To most folks, the cute girl who showed up on Instagram under Nas’s arm was just another (very) pretty face. But many industry insiders instantly recognized the child prodigy known as Jhene Aiko. Though the mother and current Nas/Lauren Hill tour opener may be brand new to some, the story behind those almond eyes is the stuff legends are made of.
GIANTLife: To those not familiar, how would you describe the music you make?
Jhene Aiko: The music I make is just from my heart and soul. *Giggles* I’ve been writing before I even knew how to write. I used to sit with my mom and make her write out these lyrics and stuff like that. So yeah, my music is just a reflection of the things that I go through.
GL: At 13 you experienced two older sisters having a group and getting signed and you yourself getting a deal. Are these the situations that we’re going to hear about on your new album?
JA: No. Everything that I went through as far as when I was 13, 14… that was like a whole other life to me, because at that point I was a kid and wasn’t really into being a artist. I was just thrown into a situation where all of that was given to me as far as the record deal and touring.
GL: But with that being the case, you should still have stories that a typical 13 or 14 year old wouldn’t have to tell… unless your name is Michael Jackson, no?
JA: I did! And that’s the thing, at that time in my career I was working with some people who would talk to me about the things I was going through and write the song based on it. Like, “Oh, what kind of love life does a 13 year old have?
GL: So you have some ghostwriting credits out there is what you’re telling me.
JA: Oh yeah! I always wrote music, but when I was signed previously I wasn’t comfortable with my melodies. They would put me in these sessions with writers and I’d be like… “Yeah, that sounds good.” I was just saying whatever, it was easier to do whatever they were telling me to do. Now, everything I talk about is everything that happened after that, real life issues. Things that I think more people can relate to, everybody hasn’t been signed when they were 13.
GL: When did you grow up musically and get to the point where you took charge? Was it before or after you left the business?
JA: It was after. Before I knew what I didn’t like; but Sailing Souls is basically when I figured everything out. That was after my daughter was about one and a half. Being a mom, there’s not really a lot of time to be creative and write a song. But once I settled into motherhood everything was clearer to me. I knew what I wanted to do music for, what message I wanted to convey, my vocal ability, how I wanted to sound, what type of melody, what type of lyrics, all that.
GL: About how long were you gone?
JA: I asked for a release from my production company and my label when I was about 15 or 16. So it was about four or five years. In between that time I was working regular jobs. I had a mall job, I was a legal assistant, I was a waitress in a vegan café. But through that whole time I was also either going to school or recording randomly.
GL: Was there ever a time when you didn’t think you’d come back to music all the way or was it always just on the back burner?
JA: Well I never left basically, I got out my contracts but I was still working in music. I really wasn’t sure if I was going to write for people or just demo songs for people and get paid. I just liked to sing. For the most part when I used to write before it was mostly poems or short stories. At the time I was in school thinking about majoring in English, so I was just heavy into writing. At one time I wanted to write a book and a screenplay and stuff like that. But then I realized I like singing, I’m really good at writing, let me just focus on that.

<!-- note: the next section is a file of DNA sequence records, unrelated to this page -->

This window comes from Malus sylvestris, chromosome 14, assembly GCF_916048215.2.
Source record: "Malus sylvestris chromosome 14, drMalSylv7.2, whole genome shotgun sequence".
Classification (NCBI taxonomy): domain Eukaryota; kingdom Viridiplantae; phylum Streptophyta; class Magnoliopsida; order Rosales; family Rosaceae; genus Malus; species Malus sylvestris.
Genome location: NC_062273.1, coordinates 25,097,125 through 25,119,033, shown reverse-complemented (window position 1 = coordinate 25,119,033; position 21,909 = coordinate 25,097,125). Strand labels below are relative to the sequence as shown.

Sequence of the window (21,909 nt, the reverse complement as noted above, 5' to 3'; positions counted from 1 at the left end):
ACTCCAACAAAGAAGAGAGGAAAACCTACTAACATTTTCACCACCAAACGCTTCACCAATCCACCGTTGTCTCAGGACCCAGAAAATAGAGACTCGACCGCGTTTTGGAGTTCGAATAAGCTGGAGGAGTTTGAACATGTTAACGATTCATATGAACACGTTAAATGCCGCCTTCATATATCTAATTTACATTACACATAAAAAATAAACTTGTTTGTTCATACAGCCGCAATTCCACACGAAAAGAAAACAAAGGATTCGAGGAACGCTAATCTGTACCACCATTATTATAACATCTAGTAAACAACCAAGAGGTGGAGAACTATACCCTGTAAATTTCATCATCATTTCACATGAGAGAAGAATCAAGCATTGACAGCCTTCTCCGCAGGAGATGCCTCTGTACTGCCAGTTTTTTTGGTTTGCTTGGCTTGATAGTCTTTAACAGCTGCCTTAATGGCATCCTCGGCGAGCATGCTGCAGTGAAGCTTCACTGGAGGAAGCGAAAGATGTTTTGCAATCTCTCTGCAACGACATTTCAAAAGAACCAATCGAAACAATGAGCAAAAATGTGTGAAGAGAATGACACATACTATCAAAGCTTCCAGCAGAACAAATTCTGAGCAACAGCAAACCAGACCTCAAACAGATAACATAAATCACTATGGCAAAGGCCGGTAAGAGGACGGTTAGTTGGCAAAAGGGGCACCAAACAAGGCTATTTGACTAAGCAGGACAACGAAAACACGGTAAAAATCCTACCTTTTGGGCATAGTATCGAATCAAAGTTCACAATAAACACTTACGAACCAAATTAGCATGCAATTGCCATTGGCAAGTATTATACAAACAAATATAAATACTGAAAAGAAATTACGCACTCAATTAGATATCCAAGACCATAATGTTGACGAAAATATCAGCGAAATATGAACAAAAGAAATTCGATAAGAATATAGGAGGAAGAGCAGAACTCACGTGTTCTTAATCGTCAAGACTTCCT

GL: So you decided to stop running away from what was already there in the first place.
JA: Yeah. Sailing Souls was basically me combining both of my talents and focusing on them. Like I said, I never really stopped music because I had met so many people when I was signed who were always calling me with work. I wasn’t necessarily trying to get signed. I was chilling and also entertaining other opportunities.
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GL: So what made this opportunity stand out?
JA: At the time, I was renting a room in my friends mom’s house, working as a waitress at the vegan café, my daughter was 2 and I was trying to record this mixtape just because. The songs were coming out really good and everybody was like “you should NOT put this out for free, you can get a deal off of these songs!” I just wanted to release music but being a mom, working a nine to five and recording was really taking a toll on me. So I was like, I can always get a job, let me focus on this mixtape. So I quit the job and by the end of it we knew we had a solid project.
GL: And here we are. With such a diverse background, do you feel the need to include everything ethnicity wise or are you cool with just being light skin?
JA: *Laughs* I never really even thought of myself as this or that. I didn’t even realize that everyone wasn’t like me until I got to middle school and there were groups of people and nobody knew where I belonged. I had one or two friends and we were just random personalities.
GL: Well thank God for the Benetton Bunch.
JA: *Laughs* It’s weird though because depending on the type of people, I’ve been called the Asian girl, the Black girl or the light skin. When I get my tattoos and it’s a White tattoo artist, they always say “this is going to come out so beautiful because your skin is so dark!” And it’s just like wow.
Watch Jhene Aiko in action!
Check out Jhene Aiko’s single “Stranger,” from her mixtape “Sailing Soul(s)”